Samsung says it can take up to 10 business days after the item arrives at its warehouse to review the appliance and initiate a refund. If you want to know your refund status, you can check your order details in “my orders” on the Samsung site.

Here are a few proven strategies if you’re trying to get a refund from Samsung.

We have a dedicated team of researchers who find company executives’ names, numbers and email addresses. Here are the Samsung executives. Many customers are reluctant to reach out to a manager, which is unfortunate. A brief and polite email will often solve even a seemingly unsolvable problem. For example, I think this Samsung TV problem could have been fixed with a quick email to an executive. Instead, my advocacy team lent this reader a hand.

If you bought your appliance through a third party, you have leverage. Samsung will probably defer to that third party. But guess what? You can enlist that third party’s aid. And you might have more luck dealing with a company like Best Buy than directly with Samsung. A few years ago, I had a bizarre case where a faulty refrigerator got lost on its way back to the warehouse. Eventually, Best Buy offered a full refund. (I’m not sure if it ever found the refrigerator.)

That’s always true, but it’s especially true for Samsung. I’ve reviewed hundreds of cases. They have one thing in common: Samsung digs in its heels and forces customers to wait. You have to be persistent and outlast the company. Here’s my guide on how to fix any consumer problem. Persistence certainly paid off for this Samsung customer whose ailing washing machine needed a repair. But seriously, don’t give up. You’ll hear that again in a minute.

Hudson’s Samsung electric stove was under warranty, so the company should have either fixed it or refunded his money.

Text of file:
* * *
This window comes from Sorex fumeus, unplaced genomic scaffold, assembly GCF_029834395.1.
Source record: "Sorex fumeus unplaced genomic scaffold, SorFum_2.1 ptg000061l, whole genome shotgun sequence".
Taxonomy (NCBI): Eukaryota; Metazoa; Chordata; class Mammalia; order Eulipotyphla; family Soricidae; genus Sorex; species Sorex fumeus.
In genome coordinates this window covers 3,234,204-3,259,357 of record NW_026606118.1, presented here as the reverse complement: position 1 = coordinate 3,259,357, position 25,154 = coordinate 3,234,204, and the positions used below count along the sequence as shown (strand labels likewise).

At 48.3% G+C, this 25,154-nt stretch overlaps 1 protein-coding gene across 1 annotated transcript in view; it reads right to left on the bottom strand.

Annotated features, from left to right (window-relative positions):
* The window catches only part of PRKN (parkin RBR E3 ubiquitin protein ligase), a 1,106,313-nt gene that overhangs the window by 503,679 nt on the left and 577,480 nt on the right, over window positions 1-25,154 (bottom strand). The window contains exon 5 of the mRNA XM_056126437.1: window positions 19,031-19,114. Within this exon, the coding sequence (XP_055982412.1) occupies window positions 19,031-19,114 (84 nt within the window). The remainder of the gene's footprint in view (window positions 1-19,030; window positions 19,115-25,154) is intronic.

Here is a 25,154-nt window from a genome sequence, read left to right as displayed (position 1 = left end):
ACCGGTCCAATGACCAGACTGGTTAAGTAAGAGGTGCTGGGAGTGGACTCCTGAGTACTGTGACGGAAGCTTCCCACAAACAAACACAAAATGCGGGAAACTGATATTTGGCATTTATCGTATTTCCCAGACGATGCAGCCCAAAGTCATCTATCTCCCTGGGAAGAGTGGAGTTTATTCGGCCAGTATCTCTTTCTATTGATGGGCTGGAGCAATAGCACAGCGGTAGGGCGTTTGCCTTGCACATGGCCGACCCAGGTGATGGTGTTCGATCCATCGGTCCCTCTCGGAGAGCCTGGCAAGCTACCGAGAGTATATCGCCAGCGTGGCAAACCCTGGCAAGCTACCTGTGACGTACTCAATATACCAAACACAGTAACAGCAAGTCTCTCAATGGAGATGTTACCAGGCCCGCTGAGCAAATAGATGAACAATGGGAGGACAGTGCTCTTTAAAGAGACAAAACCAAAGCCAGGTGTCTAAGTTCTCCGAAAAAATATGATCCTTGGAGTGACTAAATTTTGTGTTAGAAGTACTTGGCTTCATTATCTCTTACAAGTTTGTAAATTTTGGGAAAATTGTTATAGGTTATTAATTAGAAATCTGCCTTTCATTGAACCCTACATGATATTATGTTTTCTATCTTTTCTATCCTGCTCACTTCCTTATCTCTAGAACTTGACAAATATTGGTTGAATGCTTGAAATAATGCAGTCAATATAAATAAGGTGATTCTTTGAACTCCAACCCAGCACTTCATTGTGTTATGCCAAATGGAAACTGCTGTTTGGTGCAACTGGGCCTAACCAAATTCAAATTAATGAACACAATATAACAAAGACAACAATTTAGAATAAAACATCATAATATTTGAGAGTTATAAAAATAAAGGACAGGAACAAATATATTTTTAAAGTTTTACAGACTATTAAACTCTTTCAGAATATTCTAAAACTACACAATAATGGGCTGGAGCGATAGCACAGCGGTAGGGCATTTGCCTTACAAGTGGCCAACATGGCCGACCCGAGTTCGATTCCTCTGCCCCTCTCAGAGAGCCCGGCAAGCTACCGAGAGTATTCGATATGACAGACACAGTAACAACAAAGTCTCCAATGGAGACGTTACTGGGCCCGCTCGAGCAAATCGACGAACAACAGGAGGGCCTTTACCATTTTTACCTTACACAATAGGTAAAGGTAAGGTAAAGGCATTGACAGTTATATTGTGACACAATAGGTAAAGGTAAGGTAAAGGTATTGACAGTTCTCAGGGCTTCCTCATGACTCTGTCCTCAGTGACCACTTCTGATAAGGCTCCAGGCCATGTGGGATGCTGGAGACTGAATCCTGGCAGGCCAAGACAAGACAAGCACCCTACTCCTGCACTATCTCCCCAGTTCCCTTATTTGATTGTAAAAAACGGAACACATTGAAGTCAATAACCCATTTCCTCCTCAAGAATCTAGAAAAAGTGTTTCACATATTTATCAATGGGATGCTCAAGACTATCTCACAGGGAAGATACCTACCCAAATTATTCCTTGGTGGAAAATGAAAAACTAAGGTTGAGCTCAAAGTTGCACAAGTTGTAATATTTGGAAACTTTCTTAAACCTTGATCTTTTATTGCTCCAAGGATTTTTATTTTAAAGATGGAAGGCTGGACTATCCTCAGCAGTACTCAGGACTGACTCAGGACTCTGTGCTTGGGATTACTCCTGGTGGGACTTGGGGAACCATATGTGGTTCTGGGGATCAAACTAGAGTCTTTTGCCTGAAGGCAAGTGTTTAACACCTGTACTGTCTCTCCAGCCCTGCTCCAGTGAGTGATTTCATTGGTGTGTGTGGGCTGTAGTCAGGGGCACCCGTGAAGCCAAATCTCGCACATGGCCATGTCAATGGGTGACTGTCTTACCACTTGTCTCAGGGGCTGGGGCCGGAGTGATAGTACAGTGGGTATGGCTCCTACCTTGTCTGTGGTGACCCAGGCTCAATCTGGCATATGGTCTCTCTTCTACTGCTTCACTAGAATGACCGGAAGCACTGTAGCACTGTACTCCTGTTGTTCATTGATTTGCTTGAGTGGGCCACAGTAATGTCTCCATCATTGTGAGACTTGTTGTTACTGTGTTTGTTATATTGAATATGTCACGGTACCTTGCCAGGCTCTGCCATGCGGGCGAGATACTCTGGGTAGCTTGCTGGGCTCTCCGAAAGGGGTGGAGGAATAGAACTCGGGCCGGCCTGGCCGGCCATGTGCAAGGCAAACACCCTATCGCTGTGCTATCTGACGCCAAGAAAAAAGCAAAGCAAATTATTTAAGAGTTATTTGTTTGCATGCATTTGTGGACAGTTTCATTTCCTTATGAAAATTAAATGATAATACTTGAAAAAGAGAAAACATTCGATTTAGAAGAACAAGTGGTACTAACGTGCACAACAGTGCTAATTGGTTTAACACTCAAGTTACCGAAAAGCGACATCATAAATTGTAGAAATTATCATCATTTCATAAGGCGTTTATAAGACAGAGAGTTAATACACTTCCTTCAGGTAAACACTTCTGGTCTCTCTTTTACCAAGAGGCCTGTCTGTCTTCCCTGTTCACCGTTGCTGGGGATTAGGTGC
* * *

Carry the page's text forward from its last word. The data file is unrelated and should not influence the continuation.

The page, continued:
Here’s the problem: Like other appliance manufacturers, Samsung gets to decide how to honor its warranties. Will it repair, replace or refund?

In my experience, appliance companies will always try to repair because it’s the least expensive option. I’ve had cases where the company attempts several fixes before moving on to the next option.

Not surprisingly, Samsung didn’t want to offer a refund. But I was surprised that it appeared to stop responding to Hudson’s requests for help.

It looks like Hudson tried to escalate his case to a Samsung executive. But the company continued to insist on a fourth repair — even though he had already discarded the electric range and sold the condo. I wonder if anyone bothered to even read his emails.

I contacted Samsung on Hudson’s behalf. A representative phoned him and agreed to refund $1,100, the purchase price of the appliance.

Instead of filing this issue under “corporate intransigence,” let’s chalk this up to a case study on the power of persistence. Hudson didn’t give up after four repair attempts and a wall of silence. Sometimes, if you want a company to do the right thing, you can’t give up.

I’m interested in your thoughts. When a company claims its product works just fine, but it doesn’t, what can you do? The comments are open.

When artist Aren Elliott read a draft of this story, he immediately thought of a cursed oven from hell. Funny, so did I. “This bad boy is spewing fire instead of using electricity to heat your meal,” he says.

Producer Iden Elliott thought it would be fun to make the talent do a stand-up next to a real electric oven before destroying it. “Next time,” he promises, “I’m going to blow up a real oven.”